Plaster cast sculpture of a standing nude man beating his chest with a stone.

After Bertoldo di Giovanni (ca. 1440–1491)
Supplicant, 1475–80
Plaster cast (after a bronze original) with paint
9 1/2 × 4 in. (24 × 10 cm)
Made for the Frick by the Gipsformerei, Staatliche Museen zu Berlin, Germany, 2018. Original sculpture: The Pushkin State Museum of Fine Arts, Moscow (3C 197), transferred after World War II; until 1945 Skulpturensammlung, Staatliche Museen, Berlin (2338)
Photo Michael Bodycomb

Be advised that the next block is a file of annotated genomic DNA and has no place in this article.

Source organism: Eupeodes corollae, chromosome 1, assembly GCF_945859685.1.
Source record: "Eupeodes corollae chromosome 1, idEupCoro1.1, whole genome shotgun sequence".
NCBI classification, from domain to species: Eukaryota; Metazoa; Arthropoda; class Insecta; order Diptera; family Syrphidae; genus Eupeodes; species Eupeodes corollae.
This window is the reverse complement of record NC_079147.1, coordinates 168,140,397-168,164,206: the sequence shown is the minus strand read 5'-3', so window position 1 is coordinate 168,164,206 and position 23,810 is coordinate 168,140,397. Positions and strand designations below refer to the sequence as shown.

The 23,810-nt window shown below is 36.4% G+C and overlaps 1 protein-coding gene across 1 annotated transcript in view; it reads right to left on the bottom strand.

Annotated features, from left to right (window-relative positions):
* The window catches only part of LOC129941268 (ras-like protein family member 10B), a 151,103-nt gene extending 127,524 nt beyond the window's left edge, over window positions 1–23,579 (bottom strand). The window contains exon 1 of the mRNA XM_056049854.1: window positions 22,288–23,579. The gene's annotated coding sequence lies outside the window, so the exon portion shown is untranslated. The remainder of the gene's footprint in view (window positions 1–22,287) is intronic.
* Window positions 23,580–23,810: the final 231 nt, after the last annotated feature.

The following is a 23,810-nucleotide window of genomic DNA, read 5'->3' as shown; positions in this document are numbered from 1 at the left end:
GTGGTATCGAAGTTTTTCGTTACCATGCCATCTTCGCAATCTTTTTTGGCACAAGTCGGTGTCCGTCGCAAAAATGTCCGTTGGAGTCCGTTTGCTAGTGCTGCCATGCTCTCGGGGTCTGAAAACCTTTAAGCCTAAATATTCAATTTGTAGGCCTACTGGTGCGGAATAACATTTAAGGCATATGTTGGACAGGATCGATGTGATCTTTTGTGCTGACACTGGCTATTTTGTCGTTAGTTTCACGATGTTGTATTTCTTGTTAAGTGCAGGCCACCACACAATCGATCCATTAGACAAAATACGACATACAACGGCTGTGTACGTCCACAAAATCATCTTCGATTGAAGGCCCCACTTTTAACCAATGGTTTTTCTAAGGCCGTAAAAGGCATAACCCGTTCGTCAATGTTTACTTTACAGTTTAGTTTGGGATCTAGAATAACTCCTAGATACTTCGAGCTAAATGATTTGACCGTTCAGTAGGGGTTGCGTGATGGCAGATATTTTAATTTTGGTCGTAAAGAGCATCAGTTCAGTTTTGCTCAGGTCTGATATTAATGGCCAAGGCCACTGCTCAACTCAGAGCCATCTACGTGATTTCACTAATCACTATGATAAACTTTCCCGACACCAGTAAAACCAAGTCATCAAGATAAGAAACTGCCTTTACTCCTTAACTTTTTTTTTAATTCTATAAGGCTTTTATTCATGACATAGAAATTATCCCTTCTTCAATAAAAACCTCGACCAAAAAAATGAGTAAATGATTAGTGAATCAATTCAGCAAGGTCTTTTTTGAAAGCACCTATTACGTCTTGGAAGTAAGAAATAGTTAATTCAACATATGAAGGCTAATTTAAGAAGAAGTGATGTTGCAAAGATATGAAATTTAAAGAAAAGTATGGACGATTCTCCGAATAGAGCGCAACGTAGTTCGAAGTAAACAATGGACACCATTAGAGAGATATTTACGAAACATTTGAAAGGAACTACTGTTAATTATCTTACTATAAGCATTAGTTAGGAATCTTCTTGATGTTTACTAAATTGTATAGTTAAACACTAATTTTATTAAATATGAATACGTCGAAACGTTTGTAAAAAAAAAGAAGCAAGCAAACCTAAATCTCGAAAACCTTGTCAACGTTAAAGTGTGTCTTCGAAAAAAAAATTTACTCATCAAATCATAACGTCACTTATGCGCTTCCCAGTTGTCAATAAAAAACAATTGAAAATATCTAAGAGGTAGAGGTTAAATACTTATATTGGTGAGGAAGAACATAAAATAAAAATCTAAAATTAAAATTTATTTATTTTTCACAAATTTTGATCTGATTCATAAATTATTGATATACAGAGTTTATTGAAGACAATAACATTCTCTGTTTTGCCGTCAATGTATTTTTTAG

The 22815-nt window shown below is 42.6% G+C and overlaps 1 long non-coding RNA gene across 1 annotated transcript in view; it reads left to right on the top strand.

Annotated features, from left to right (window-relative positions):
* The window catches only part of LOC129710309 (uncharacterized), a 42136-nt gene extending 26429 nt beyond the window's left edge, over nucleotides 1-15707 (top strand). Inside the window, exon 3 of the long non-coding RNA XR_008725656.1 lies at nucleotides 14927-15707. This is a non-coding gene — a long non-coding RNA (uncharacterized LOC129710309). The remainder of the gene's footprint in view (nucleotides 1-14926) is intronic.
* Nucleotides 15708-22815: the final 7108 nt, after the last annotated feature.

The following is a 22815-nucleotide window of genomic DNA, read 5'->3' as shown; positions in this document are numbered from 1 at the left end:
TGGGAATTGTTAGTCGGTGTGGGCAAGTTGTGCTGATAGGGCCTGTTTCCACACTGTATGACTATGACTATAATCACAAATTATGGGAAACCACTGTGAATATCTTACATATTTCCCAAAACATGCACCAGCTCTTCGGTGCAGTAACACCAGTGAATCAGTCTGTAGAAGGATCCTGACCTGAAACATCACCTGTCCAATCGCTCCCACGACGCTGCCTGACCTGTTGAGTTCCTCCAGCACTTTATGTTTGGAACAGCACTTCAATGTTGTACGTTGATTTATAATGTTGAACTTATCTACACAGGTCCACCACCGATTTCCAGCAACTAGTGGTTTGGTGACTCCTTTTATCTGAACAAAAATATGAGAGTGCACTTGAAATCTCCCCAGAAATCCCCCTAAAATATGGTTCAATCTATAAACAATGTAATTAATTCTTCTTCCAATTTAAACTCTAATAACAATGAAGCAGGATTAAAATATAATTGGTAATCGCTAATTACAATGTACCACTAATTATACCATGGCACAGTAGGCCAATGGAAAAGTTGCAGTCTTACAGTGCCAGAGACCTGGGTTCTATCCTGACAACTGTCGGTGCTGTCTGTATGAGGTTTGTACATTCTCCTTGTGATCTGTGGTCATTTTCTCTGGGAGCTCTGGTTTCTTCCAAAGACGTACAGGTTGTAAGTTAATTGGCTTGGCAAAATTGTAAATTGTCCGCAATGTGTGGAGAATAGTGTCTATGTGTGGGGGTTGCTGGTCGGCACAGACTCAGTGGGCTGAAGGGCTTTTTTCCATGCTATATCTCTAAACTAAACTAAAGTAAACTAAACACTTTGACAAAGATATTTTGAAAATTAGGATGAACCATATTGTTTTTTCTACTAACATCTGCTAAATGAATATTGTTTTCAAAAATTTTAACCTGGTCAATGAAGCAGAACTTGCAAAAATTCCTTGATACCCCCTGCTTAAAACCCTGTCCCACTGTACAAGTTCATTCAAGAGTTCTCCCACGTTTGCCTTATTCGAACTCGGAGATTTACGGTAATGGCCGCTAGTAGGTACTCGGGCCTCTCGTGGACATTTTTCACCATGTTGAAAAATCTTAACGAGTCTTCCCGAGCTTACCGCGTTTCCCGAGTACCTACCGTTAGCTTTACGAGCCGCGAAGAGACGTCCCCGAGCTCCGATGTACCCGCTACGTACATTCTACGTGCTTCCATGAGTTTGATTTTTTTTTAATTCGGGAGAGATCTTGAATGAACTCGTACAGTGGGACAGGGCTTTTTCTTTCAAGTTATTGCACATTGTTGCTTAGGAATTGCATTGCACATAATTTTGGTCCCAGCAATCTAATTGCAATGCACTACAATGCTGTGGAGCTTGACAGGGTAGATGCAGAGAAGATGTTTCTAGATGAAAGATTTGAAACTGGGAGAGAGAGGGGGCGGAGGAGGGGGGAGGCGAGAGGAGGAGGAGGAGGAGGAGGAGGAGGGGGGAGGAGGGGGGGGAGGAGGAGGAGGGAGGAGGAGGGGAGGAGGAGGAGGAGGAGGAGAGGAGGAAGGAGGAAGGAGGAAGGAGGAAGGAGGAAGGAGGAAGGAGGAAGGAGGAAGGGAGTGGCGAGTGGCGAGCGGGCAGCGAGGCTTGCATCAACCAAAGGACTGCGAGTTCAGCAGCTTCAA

This cast was produced from a mold made before World War II, when the original bronze was believed to have been destroyed in Berlin. The heavily damaged Supplicant survives in the Pushkin Museum, Moscow, where it was covertly transported in 1946. The subject is unknown. The unidentified object in the right hand may be a sort of vessel. The thick ring around the left ankle may be a shackle. With the gesture of the hand at the chest, the figure acknowledges another presence. It is unknown whether it was part of a figural group or if, like the St. Jerome also on view in the exhibition, the Supplicant appeals to an assumed divine presence. Rough areas on the sacred or secular figure — such as the mounds under the feet — suggest it was unfinished.

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